This is only the most recent instance of “bio-hacking”, the attempt to fuse plant and human biology. Last year scientists at the Pelling Laboratory for Biophysical Manipulation at the University of Ottawa used the same “scrubbing” process to separate the cellulose from a slice of Macintosh red apple and repopulate it with “HeLa” cervix cells. The human ear made from a garden variety piece of fruit and some cervix was intended as a powerful artistic statement, playing on the 1997 story of the human ear successfully grafted onto the back of a live mouse. In contrast to the WPI researchers, whose focus is on advancing regenerative medicine – the idea that artificial body parts may replace malfunctioning organic ones – Andrew Pelling, head of the Pelling Laboratory, is more interested in possible cosmetic applications and the idea of biohacking as simply an extension of existing methods of modification such as tattooing.

Speaking to WIRED, Pelling said: “If you need an implant - an ear, a nose - why should that aesthetic be dictated by the company that's created it? Why shouldn't you control the appearance, by doing it yourself or commissioning someone to make an organ?

The public health agency in Canada, which is unusually open to Pelling’s “augmented biology”, has supported his company selling modified body parts. Most significantly, the resources needed for this kind of biohacking – primarily physical, rather than pharmacological or genetic – are abundant and cheap. There are countless different forms of plant life to bend to our body ideals – parsley, wormwood, and peanut hairy roots have already been trialled, and the WPI team are already considering the similarities between broccoli and human lungs. As Pelling demonstrated by obtaining his equipment via dumpster-diving and then open-sourcing the instructions on how to assemble everything correctly, the hardware and recipes are also freely available.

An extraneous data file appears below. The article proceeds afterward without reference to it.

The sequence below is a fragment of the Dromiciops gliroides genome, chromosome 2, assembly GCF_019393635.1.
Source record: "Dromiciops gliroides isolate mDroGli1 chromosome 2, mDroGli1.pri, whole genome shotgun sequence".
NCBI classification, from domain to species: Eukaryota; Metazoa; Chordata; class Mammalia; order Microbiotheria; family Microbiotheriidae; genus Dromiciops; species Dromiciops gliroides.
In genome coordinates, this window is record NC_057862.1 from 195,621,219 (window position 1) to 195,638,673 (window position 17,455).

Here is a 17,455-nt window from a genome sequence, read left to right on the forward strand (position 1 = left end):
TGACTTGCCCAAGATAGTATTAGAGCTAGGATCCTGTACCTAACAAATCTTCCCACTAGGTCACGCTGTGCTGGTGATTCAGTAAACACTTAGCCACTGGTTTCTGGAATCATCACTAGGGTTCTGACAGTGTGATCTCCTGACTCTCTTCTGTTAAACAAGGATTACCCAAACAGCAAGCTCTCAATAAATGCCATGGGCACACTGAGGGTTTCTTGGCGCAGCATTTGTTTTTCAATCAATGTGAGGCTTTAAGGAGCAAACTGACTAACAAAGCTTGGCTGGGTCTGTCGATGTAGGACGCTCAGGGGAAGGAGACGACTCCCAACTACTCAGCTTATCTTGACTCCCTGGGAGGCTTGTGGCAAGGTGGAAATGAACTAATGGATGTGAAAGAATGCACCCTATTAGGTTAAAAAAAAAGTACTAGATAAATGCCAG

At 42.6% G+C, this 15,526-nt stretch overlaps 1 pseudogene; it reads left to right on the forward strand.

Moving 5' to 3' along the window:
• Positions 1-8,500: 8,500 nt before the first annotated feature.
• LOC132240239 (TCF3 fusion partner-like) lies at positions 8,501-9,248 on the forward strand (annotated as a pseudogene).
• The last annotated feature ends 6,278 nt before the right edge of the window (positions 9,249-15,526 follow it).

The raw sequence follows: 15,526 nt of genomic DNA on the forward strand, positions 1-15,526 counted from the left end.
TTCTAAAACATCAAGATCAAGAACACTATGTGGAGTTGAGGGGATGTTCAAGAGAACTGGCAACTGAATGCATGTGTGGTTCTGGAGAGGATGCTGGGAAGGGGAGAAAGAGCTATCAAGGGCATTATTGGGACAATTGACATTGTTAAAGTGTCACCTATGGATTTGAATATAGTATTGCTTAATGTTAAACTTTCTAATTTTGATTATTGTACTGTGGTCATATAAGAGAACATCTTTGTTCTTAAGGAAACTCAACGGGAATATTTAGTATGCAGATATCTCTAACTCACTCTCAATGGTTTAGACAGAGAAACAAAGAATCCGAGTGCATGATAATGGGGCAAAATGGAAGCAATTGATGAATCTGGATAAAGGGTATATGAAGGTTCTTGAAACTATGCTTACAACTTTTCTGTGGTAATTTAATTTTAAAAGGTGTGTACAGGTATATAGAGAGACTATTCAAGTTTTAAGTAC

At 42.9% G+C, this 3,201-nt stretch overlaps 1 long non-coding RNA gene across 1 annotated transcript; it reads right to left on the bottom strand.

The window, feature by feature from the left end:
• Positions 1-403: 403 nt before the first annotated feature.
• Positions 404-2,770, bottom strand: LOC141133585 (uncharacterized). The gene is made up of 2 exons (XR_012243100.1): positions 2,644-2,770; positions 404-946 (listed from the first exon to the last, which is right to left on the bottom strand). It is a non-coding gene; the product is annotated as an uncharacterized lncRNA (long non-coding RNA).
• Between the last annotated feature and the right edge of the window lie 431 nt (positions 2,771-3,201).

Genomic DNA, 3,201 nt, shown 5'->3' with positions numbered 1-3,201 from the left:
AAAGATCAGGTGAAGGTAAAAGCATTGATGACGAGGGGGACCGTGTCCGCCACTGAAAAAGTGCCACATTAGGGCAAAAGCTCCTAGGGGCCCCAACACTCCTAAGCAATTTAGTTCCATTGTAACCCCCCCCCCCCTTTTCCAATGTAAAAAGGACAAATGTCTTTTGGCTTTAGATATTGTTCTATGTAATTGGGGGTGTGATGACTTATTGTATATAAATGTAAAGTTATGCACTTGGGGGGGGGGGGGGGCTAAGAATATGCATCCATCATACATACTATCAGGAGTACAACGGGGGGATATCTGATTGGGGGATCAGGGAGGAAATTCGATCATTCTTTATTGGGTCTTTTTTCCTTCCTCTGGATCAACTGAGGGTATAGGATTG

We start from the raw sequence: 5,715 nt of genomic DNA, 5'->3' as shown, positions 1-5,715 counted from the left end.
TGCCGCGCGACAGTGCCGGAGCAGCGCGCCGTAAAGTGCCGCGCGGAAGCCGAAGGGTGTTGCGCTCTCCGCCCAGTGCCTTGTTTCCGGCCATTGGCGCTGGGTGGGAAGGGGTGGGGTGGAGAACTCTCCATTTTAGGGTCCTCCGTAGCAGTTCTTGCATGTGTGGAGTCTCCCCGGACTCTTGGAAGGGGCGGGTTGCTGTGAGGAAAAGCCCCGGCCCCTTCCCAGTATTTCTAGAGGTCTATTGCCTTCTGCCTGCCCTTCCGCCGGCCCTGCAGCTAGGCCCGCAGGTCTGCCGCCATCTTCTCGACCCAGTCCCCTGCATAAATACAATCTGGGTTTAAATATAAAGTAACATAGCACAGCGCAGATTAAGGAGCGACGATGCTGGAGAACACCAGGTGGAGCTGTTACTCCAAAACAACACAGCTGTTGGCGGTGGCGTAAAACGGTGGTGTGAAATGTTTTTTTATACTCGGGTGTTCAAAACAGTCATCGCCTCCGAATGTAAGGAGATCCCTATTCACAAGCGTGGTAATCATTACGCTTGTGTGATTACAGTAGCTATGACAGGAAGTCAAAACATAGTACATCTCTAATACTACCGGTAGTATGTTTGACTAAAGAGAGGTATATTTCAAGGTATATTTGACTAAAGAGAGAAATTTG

Biohacking is gaining popularity among bioengineers, especially because of the possibility for even wackier uses. In his interview with WIRED, Pelling was excited about the possibility of using plants to make us sexier, wondering whether we could “build an erogenous interaction using materials that have textures you find pleasing [to change how our skin feels]? We're looking at asparagus, fennel, mushroom...” If he has his way, one day soon the saying “you are what you eat” could have an entirely different meaning.

Anjuli R. K. Shere is a 2016/17 Wellcome Scholar and science intern at the New Statesman

0800 7318496